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This paper describing an Unscented Kalman Filter implementation uses notation that I am unfamiliar with nor can find on eg https://en.wikipedia.org/wiki/List_of_mathematical_symbols

Xu et al (2008)

An example line is:

$$\chi_{i,k-1}(+) = f(\chi_{i,k-1}), x_k(-)=\sum_{i=0}^{2n}\omega_i\chi_{i,k-1}(+)$$

This notation continues throughout the paper.

Could someone please tell me what the (+) and (-) indicate? At first I thought it was redundant information describing the post and prior versions of $x$ however one of them is $\chi$ and the other is $x$. I also thought it could be the positive and negative solutions of a square root but that isn't obvious to me as being correct either (why (+) of $\chi$ and (-) of $x$ and where are the other solutions).

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  • $\begingroup$ They seem to refer to the a priori and a posteriori estimate. Compare the equations with these, Wikipedia uses $x_{k\mid k-1}$ where your paper uses $x_k(-)$ and $x_{k\mid k}$ instead of $x_k(+)$. $\endgroup$ – N74 Feb 22 '16 at 10:38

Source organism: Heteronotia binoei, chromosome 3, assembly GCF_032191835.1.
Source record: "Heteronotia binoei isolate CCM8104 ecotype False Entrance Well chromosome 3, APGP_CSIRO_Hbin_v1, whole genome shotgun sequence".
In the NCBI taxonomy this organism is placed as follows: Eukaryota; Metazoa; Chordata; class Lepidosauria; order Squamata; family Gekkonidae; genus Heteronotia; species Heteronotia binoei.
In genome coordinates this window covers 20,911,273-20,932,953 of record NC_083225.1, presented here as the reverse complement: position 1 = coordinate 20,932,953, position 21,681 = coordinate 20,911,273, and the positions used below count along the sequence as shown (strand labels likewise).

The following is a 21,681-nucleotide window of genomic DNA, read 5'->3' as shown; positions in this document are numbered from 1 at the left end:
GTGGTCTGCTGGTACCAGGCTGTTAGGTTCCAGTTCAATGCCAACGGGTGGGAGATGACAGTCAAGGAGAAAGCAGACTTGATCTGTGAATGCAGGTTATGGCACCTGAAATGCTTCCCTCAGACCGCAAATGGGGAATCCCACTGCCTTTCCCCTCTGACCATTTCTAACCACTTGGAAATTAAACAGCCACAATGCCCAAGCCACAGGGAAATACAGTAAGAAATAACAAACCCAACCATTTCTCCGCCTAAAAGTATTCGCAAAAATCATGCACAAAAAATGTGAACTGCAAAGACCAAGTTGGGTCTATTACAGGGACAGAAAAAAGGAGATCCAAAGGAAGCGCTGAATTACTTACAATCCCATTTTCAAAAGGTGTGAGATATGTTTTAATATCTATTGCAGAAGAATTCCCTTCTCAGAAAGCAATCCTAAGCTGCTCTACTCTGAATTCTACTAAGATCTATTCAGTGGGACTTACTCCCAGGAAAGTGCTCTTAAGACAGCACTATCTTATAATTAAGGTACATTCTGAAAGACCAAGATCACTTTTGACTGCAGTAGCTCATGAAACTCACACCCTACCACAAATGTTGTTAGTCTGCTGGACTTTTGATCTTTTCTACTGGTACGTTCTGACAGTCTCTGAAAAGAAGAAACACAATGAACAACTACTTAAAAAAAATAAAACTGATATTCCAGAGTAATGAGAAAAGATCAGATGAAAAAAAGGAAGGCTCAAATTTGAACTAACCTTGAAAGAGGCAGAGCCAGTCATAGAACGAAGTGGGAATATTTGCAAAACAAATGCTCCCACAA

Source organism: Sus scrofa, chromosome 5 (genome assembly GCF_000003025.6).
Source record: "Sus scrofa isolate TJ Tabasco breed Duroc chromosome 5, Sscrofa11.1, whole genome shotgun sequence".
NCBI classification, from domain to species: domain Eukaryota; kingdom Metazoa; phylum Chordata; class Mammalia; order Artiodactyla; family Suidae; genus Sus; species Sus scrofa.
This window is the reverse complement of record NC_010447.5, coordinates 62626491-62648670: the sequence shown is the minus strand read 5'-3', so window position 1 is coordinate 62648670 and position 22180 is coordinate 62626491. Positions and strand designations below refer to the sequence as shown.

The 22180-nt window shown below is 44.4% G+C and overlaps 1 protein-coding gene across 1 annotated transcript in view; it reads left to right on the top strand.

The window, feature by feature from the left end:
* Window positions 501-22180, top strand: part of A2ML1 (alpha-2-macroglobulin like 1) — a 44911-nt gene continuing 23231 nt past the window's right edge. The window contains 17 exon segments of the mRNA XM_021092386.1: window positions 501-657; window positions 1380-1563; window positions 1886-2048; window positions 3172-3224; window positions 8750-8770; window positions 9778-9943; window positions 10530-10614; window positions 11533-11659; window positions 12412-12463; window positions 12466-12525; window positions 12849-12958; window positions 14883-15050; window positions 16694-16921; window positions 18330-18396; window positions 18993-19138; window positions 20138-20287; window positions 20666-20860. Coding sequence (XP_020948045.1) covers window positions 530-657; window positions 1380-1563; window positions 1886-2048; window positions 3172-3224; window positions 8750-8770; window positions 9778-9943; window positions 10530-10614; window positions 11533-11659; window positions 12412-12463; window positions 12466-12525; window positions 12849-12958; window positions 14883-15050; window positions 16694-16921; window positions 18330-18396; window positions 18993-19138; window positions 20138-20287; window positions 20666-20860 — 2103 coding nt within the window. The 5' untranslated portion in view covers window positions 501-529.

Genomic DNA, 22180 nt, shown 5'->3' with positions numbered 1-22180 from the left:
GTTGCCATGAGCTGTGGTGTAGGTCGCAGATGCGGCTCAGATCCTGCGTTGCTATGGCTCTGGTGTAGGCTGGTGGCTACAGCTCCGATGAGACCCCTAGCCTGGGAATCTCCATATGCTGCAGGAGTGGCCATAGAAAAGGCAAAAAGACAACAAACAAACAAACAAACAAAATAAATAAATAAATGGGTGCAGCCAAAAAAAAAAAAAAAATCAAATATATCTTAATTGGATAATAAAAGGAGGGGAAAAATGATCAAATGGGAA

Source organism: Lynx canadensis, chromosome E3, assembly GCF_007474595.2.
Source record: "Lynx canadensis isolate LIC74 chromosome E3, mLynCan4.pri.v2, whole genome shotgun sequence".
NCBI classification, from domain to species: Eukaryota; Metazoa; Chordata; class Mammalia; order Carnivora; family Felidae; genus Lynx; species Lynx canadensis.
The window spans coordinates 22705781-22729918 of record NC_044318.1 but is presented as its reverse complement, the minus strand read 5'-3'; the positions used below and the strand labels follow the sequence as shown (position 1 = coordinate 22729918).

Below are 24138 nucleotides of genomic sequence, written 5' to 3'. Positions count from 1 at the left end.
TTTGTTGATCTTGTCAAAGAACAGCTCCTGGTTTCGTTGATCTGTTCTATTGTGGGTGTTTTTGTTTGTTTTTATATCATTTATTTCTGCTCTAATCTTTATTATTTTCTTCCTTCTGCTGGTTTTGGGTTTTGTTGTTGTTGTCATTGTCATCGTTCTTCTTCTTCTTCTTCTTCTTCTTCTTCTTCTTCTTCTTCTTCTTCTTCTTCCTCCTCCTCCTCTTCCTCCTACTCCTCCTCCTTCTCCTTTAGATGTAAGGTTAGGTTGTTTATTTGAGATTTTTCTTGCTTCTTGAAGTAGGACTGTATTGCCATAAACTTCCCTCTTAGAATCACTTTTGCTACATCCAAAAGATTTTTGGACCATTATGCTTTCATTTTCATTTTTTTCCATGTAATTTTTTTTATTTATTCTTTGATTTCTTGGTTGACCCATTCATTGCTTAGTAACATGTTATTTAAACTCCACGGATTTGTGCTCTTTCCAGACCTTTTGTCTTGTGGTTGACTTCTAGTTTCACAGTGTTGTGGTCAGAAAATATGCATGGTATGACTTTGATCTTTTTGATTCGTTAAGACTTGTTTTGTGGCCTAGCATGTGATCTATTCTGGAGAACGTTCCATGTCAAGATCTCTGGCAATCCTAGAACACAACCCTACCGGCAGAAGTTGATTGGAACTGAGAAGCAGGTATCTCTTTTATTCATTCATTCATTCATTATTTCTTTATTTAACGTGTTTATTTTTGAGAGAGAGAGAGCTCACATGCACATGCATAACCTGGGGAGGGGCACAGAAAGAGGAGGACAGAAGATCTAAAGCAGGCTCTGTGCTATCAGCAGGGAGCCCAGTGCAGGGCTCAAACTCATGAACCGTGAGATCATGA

• $\begingroup$ @N74. Thank you. That seems correct to me. (Although noting that they are using chi for the sigma points in the unscented version of the kalman filter.). It would be good if I could accept this as the answer. $\endgroup$ – David Feb 23 '16 at 12:54
  • $\begingroup$ I copied it in the answer block, if you want. $\endgroup$ – N74 Feb 23 '16 at 13:29
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They seem to refer to the a priori and a posteriori estimate. Compare the equations with these, Wikipedia uses $x_{k∣k−1}$ where your paper uses $x_k(−)$ and $x_{k∣k}$ instead of $x_k(+)$.

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